The American Association for Cancer Research Annual Meeting 2021 has added a new plenary session dedicated to the memory of renowned cell biologist Angelika Amon, PhD.
Discovery Science Plenary: Mechanisms, Impact, and Exploitation of Cancer Chromosomal Instability – Dedicated to the Memory of Angelika Amon will explore research areas that Amon helped pioneer and advance during her career. The session takes place from 9:30 to 11:30 a.m. EDT on Saturday, April 10, and will start with Annual Meeting Program Committee Chair Charles Swanton, MBPhD, FAACR, delivering an appreciation of Amon, who died in October 2020 and was supposed to one of the speakers at this plenary, followed by four presentations.
Traditionally, genomic alterations have thought to come from gradual “Darwinian” evolution, but David Pellman, MD, Dana-Farber Cancer Institute, will talk about recent progress in understanding the origin of complex cancer genomes, suggesting that it can also originate from catastrophic mutational events.
“In addition to gradual evolution, it appears that cancer genomes go through big bang-like bursts of genetic alterations,” Pellman said. “Because cancer genomes can be extremely complicated with hundreds or thousands of chromosomal rearrangements, it is parsimonious to consider that this complexity could occur rapidly, through a small number of mutation bursts.”
Pellman’s presentation, “Mechanisms driving the rapid evolution of the cancer genomes,” will summarize work from his lab and others over the past 15 years that offer a deeper understanding about the mechanisms underlying these burst-like mutational processes.
Recent studies show that a significant amount of cancer genome alterations originate from abnormalities in the structure and integrity of the nucleus, what pathologists call “nuclear atypia” Pellman said. His presentation will address the causes and consequences of three of these mutational processes: whole-genome duplication, chromothripsis, and chromosome breakage-fusion-bridge cycles. He will also discuss potential therapeutic implications of this work.
Samuel F. Bakhoum, MD, PhD, who will present “Chromosomal instability and tumor evolution,” noted that chromosomal instability has been known as a hallmark of cancer for more than a century. The advance of next-gen sequencing has shifted the collective attention to mutations in individual oncogenes and tumor suppressor genes as cancer drivers, with much less emphasis about chromosomal instability despite its well-known association with advanced and metastatic cancers.
Chromosomal instability must be reckoned with, said Bakhoum, assistant member, Memorial Sloan Kettering Cancer Center. Most patients die from metastasis, and yet the quest to identify individual genes that drive metastasis has not been fruitful. In a paper published three years ago in Nature, Bakhoum and colleagues showed that chromosomal instability is a driver of cancer progression and metastasis.
“Over the past decade, our understanding of the mechanisms and consequences of chromosomal instability in cancer as well as our ability to develop experimental models that enable us to dissect chromosomal instability has opened up a whole new area in oncology. We now think of chromosomal instability as a targetable alteration rather than a black box,” Bakhoum said. “And that was not the case 10 years ago. That is why we are so excited about it now, because we know that normal cells don’t have chromosomal instability. So now we can target it as a vulnerability and a mechanism to awaken the immune system to view chromosomal instability as a foreign phenomenon rather than self, so to speak.”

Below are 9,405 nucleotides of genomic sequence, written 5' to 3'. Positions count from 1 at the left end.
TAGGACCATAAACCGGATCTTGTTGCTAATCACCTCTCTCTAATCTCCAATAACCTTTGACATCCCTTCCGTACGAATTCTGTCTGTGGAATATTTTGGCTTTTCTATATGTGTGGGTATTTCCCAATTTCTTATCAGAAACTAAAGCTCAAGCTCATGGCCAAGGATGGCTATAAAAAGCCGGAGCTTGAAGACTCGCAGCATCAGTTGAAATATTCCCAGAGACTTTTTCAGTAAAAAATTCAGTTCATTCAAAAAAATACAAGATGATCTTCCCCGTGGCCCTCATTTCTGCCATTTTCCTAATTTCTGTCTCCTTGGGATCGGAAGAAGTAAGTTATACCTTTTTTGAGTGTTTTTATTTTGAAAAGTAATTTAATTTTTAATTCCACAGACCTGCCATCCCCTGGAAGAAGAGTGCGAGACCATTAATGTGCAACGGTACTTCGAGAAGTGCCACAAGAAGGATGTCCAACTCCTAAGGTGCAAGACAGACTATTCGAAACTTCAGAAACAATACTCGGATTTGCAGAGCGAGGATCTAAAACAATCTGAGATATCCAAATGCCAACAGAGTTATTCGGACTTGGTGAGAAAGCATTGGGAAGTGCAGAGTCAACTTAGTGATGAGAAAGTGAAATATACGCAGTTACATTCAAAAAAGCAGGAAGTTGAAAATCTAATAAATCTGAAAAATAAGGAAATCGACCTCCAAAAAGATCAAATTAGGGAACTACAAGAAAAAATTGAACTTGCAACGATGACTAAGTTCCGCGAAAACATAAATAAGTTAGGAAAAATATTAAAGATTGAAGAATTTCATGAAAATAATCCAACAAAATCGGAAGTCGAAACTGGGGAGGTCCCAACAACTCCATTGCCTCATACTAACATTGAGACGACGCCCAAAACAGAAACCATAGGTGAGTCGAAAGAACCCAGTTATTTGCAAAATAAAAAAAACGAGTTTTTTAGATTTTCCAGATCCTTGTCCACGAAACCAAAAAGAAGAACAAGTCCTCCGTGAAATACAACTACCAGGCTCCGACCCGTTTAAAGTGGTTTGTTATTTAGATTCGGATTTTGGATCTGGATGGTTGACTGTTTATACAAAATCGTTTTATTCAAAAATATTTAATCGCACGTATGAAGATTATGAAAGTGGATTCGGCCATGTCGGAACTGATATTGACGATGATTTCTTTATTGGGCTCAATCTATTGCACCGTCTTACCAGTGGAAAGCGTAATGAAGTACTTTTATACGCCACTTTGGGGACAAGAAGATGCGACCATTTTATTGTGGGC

Stephen P. Jackson, PhD, Wellcome Trust/Cancer Research, UK Gurdon Institute, will explain why developing a better understanding about how cancer arises requires understanding DNA repair and cellular DNA damage responses during his talk, titled “Exploiting genome instability for new cancer therapies: PARP inhibitors and beyond.” Jackson will review past research that led to the development of PARP inhibitors, which exploit DNA repair weaknesses in some cancers.
Jackson will discuss how genetic screening technologies can identify more therapies targeting DNA repair pathways, the mechanisms thorough which cancers evolve resistance to these therapies, and how resistance to one drug can lead to therapeutic opportunity with a different drug. Viewers will also learn how defects in genomic stability associate with cancer.
“Building on recent successful developments in the arena, we can be optimistic about the generation and utility of new DNA-repair targeted anticancer therapies,” Jackson said. “This, combined with other developments in cancer research and clinical applications may increasingly mean that cancers become much more manageable diseases.”
Karlene A. Cimprich, PhD, professor, Stanford University, will explain “The causes and consequences of replication stress,” addressing how cells respond to and tolerate replication stress and some of its origins. Replication stress is common in cancer and a cause of genome instability.
“There is an important response to that stress mediated by the kinase ATR,” Cimprich said. “Because many cancer cells have high levels of replication stress, they may critically depend on this stress response pathway, and that has led to an interest in targeting it.”
Transcription acts as a source of genome instability through the formation of R-loops, Cimprich said, and she noted that both transcription and R-loops are a source of replication stress. Cancer cells grow with this stress and deregulate certain pathways to help with their growth.